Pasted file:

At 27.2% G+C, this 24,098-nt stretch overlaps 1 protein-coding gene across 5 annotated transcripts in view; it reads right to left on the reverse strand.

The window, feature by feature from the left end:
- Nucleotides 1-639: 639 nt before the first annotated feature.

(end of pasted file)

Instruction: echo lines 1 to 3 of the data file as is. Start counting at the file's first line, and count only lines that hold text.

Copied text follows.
At 27.2% G+C, this 24,098-nt stretch overlaps 1 protein-coding gene across 5 annotated transcripts in view; it reads right to left on the reverse strand.

The window, feature by feature from the left end:
- Nucleotides 1-639: 639 nt before the first annotated feature.